Trade — The May 21 Senate Finance Subcommittee on International Trade, Customs, and Global Competitiveness hearing on "Examining Trade Enforcement and Entry of Merchandise at U.S. Ports" largely focused on disruptions to US trade and ports, with the two main examples being the pandemic and the Key Bridge collapse in Baltimore. Witness John Drake of the U.S. Chamber of Commerce said, "International trade is critical to our nation's economy and way of life. Ports are fundamental to this trade, It does not feel that long ago when we were in the depths of the COVID pandemic and many Americans were facing delays in everything … " Rather than returning to normal, he said, "today we are in a new normal of significant and seemingly daily supply chain challenges."

Senator Ben Cardin (D-MD) emphasized that a bill must be passed for replacement of the Key Bridge and has to be 100% federal share — "when you start the construction phase, you have to have that law in place … We have got to get that bill done as quickly as possible so it's not the reason for the delay on the work being done to replace the bridge." Chairman Tom Carper (D-DE) asked how US ports can be "better prepared to address future emergency situations similar to that which we have witnessed in Baltimore." Drake said, regarding pandemic supply chain issues, "Not a whole lot has changed at the level to prevent the pile up that … we saw back in 2020 from repeating itself" and it's critical that the private sector and government stay in close contact.

In a related development, Finance members Maria Cantwell (D-WA), who is chair of the Senate Committee on Commerce, Science and Transportation, and Marsha Blackburn (R-TN), also on Commerce, May 21 introduced the Promoting Resilient Supply Chains Act (S. 4375) that would create a government-wide approach to monitoring, tracking and strengthening American supply chains, help anticipate and address disruptions before they happen, identify opportunities to grow manufacturing capacity and jobs, and reduce consumer costs.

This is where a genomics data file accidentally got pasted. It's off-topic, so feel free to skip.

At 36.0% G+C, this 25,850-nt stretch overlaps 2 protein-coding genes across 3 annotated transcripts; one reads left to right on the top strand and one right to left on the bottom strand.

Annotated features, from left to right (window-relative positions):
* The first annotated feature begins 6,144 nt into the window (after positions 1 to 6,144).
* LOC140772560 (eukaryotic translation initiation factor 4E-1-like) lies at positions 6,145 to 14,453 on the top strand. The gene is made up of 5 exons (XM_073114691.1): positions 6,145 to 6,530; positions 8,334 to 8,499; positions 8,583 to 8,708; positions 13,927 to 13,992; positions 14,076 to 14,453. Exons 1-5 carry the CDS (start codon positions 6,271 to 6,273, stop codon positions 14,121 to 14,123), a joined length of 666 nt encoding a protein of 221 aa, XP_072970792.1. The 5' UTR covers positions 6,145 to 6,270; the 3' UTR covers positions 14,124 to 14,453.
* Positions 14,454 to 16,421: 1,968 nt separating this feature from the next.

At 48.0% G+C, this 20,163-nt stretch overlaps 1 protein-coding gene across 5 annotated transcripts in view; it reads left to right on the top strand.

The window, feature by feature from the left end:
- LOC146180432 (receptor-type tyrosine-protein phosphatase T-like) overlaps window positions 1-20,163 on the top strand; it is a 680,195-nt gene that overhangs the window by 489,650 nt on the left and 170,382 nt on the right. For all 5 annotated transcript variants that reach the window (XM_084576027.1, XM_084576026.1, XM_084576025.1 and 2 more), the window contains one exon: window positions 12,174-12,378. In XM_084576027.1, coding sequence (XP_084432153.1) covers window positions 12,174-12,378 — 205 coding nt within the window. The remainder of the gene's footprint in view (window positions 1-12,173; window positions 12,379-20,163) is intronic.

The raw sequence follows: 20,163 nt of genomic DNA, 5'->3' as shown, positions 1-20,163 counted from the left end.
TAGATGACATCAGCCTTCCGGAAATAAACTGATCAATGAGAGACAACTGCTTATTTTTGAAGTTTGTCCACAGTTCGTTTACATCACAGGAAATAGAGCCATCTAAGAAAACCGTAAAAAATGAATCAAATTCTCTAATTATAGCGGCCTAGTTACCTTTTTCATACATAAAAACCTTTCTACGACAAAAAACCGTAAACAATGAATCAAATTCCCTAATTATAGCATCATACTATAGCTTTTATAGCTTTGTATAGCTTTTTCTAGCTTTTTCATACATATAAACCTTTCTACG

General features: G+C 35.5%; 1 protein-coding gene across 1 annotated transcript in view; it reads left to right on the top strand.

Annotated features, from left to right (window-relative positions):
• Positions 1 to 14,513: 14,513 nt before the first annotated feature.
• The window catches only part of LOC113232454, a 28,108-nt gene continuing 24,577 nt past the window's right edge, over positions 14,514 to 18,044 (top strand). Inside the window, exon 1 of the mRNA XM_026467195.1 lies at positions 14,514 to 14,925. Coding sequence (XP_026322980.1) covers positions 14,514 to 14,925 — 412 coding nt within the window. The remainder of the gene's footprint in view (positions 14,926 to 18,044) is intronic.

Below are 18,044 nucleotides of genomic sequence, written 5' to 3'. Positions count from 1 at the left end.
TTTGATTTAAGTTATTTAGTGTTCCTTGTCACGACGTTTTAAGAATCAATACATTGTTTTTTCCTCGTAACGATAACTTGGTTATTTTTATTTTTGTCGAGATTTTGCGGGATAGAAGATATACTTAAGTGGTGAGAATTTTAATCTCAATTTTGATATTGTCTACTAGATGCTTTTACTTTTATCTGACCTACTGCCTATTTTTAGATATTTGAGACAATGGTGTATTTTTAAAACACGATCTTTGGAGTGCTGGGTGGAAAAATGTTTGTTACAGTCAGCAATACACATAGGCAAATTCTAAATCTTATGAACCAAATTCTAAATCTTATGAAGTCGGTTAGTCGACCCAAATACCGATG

Meanwhile, House Ways & Means Committee members Nicole Malliotakis (R-NY), Bill Pascrell (D-NJ), and others introduced the Supply Chain Security and Growth Act (H.R. 8504), which would leverage Investment Tax Credits (ITCs) to facilitate a rapid movement of critical US supply chains to Puerto Rico.

Cryptocurrency — The House May 22 passed a bill (HR 4763) that would establish a regulatory system for digital assets mainly by giving new authority to the Commodity Futures Trading Commission (CFTC), though the chairman of the Securities and Exchange Commission asserted that the SEC's authority in this market was clear. The vote on the Financial Innovation and Technology for the 21st Century Act, or "FIT21," was 279-136, with 71 Democrats supporting the bill along with 208 Republicans. HR 4763 is sponsored jointly by House Financial Services Committee Chairman Patrick McHenry (R-NC) and Agriculture Committee Chairman G.T. Thompson (R-PA). The House also approved on Thursday (May 23), by a vote of 216-192, a bill sponsored by House Majority Whip Tom Emmer (R-MN) that would block the Federal Reserve from issuing a central bank digital currency (CBDC).

Congress — A bipartisan border security proposal, the Border Act of 2024 (S. 4361), failed to advance in the Senate on a 43-50 procedural vote May 23. The bill, originally crafted to be appended to the Senate national security supplemental bill in January but omitted due to Republican objections, was brought up without any apparent change in the political dynamics of the issue, which prompted accusations from Republicans that the vote was politically motivated. Democrat-turned-Independent Kyrsten Sinema (I-AZ) suggested Democrats were politicizing the issue as Republicans had previously. "Today — yet again — the Senate has chosen politics. My state is still suffering … We don't have time for your political games," she said. Bill sponsor Senator Chris Murphy (D-CT) said, "Today's vote is more evidence that Republicans just see the border as a political issue, not as a problem to be fixed."

The staff of the Joint Committee on Taxation has provided a broad overview of the current Federal tax system's: (1) income tax on individuals, estates, trusts, and corporations; (2) payroll taxes; (3) estate, gift, and generation-skipping transfer taxes; and (4) excise taxes on selected goods and services. "Overview of the Federal Tax System as in Effect for 2024" is available here.

Both the House and Senate are out of session next week for the Memorial Day recess. What to Expect in Washington won't be published while Congress is away.

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Washington Council Ernst & Young